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No action on Michigan No Fault insurance “reform”

July 29, 2014 by Steven M. Gursten

Proposals for changing Michigan’s auto insurance system left in limbo as lawmakers break for summer vacation


In most cases, no news is good news. Especially when we’re talking about efforts by Michigan’s auto insurance industry to dismantle Michigan’s No Fault auto insurance system. As I’ve written on the pages of this legal blog, the insurance industry in Michigan has been pushing “reform” while Republicans, who generally are more sympathetic to the insurance industry, are in the majority of the House and Senate, and with a Republican Governor to sign any legislation.

I’ve written extensively about the various insurer-sponsored plans for so-called No Fault insurance “reform.” And as an insurance attorney,  I’ve repeatedly voiced and written my  objections to these plans, which amount to little more than a boondoggle for the insurance industry in this state

Auto accident victims stand to lose considerably more than they stand to gain from so-called No Fault “reform.”

The proposals, if enacted, will take away vital and essential No Fault PIP benefits and protections from seriously injured auto accident victims. There are no meaningful and no long-term savings for auto insurance consumers.

Although my preference is that none of the No Fault “reform” proposals would have been introduced in the first place, at least I can write that as of June 12, when state lawmakers left for summer vacation, little or no action had been taken on any of the legislative proposals currently under consideration.

This is wonderful news for Michigan auto insurance consumers.  It is even better news for the seriously hurt automobile accident victims in Michigan who depend upon Michigan No Fault as a lifeline for critical medical care and treatment, as well as for the thousands of health professionals, doctors, and hospitals that provide this care.

Hopefully, the “No Action On No Fault reform” trend we’ve seen thus far will continue when the politicians come back to work on September 9.

Below are updates on the status of the various, pending proposals for so-called No Fault “reform”:

  • Since May 2013, the Michigan Legislature has taken no action on House Bill 4612, introduced by Rep. Pete Lund (R-36th District) in April 2013. Although the bill received the full-throated support of Gov. Rick Snyder at the time it was introduced, HB 4612 stalled after it was voted out by the House Insurance Committee on a 10 to 5 vote on May 7, 2013. To read more about what fair and meaningful No Fault reform would look like, please check out our blog post, “An open letter to Gov. Snyder regarding Michigan No Fault reform.”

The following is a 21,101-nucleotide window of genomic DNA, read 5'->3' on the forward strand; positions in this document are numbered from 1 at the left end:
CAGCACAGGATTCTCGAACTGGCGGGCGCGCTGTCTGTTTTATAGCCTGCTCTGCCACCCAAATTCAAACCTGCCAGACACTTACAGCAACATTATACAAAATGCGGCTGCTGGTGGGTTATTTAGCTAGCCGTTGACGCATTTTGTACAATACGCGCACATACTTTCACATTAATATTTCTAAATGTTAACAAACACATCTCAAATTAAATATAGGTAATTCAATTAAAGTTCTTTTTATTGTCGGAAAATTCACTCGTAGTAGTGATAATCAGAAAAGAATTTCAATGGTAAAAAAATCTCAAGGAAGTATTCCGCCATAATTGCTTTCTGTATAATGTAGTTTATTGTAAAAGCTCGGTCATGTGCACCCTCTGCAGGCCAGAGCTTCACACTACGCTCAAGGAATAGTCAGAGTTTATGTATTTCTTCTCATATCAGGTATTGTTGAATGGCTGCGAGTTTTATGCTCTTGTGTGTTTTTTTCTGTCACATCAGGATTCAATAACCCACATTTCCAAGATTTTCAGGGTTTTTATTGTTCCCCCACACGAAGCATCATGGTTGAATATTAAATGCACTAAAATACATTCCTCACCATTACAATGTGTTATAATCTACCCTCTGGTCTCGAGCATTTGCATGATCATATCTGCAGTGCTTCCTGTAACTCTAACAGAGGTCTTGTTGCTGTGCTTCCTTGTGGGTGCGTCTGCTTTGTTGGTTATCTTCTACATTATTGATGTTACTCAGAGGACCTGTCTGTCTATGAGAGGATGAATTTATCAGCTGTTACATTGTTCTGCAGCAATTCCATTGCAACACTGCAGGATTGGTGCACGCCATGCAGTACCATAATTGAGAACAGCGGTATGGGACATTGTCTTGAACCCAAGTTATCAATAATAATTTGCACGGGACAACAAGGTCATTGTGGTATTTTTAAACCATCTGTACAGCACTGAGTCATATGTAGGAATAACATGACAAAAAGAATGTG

• The Michigan Legislature has taken no action on Senate Bill 818, introduced on  February 25, 2014 by Sen. John Pappageorge (R-13th District). To read more about Sen. Pappageorge’s bill and its provisions regarding No Fault “reasonable charges,” a medical-provider fee schedule, restrictions on in-home, family-provided attendant care and changes to the MCCA, check out our blog post, “What’s really in Sen. John Pappageorge’s SB 818 on No Fault Law Reform?”
  • Despite his media blitz last month regarding his plan for so-called No Fault “Reform,” Michigan House Speaker Jase Bolger has not introduced a bill encapsulating his plan in the Michigan House of Representatives. To read more, please check out our post, “Top 6 reasons to say ‘NO’ to House Speaker’s new No Fault ‘Reform’ plan.”
  • Neither House Speaker Jase Bolger nor House Republicans have introduced their 91-page “draft” bill for so-called No Fault “reform.” Called the “Substitute for House Bill 4612,” which was last year’s proposal for changing No Fault, the House Republicans’ draft No Fault “reform” bill was released to the public in late February. Here’s more information: “Details in the 91-page No Fault Insurance Reform Plan will truly shock you!”
  • The Michigan Legislature has taken no action on Sen. Virgil Smith (D-4th District)’s Senate Bill 251, which would eliminate No Fault’s guarantee of reasonably necessary and reasonably priced lifetime No Fault medical benefits and replace it with a $50,000 cap on No Fault medical benefits, nor has the Legislature taken action on Sen. Smith’s Senate Bill 326, which proposes a “Low Cost Automobile Insurance Pilot Program.”
  • The Michigan Legislature has taken no action on House Bill 4959, a bill sponsored by Rep. Jeff Farrington (R-30th District) (nor has the Legislature taken action on the identical bill introduced in the Senate, Senate Bill 510, by Sen. Rick Jones (R-24th District)), which makes the horrendous, reckless and dangerous proposal to exclude senior drivers over 65 from No Fault’s medical benefits provisions. For more, read our post, “Why proposed bill to exempt MI seniors from No Fault insurance is a terrible idea for elderly.”
  • The Michigan Legislature has taken no action on either the Senate or the House bills calling for transparency at the Michigan Catastrophic Claims Association (MCCA) by requiring the MCCA to comply with Michigan’s Freedom of Information Act and Michigan’s Open Meetings Act. To read more about Sen. Glenn Anderson (D-6th District)’s Senate Bill 102, please check out his guest post on the Michigan Auto Law blog, “Sen. Glenn Anderson says reforming the MCCA would ‘protect drivers’ and ‘lower rates.’”  Similarly, to read more about Rep. Phil Cavanagh (D-10th District)’s House Bill 4551, please check out Michigan Auto Law’s blog post, “Pressure for transparency builds for Michigan Catastrophic Claims Association (MCCA).”

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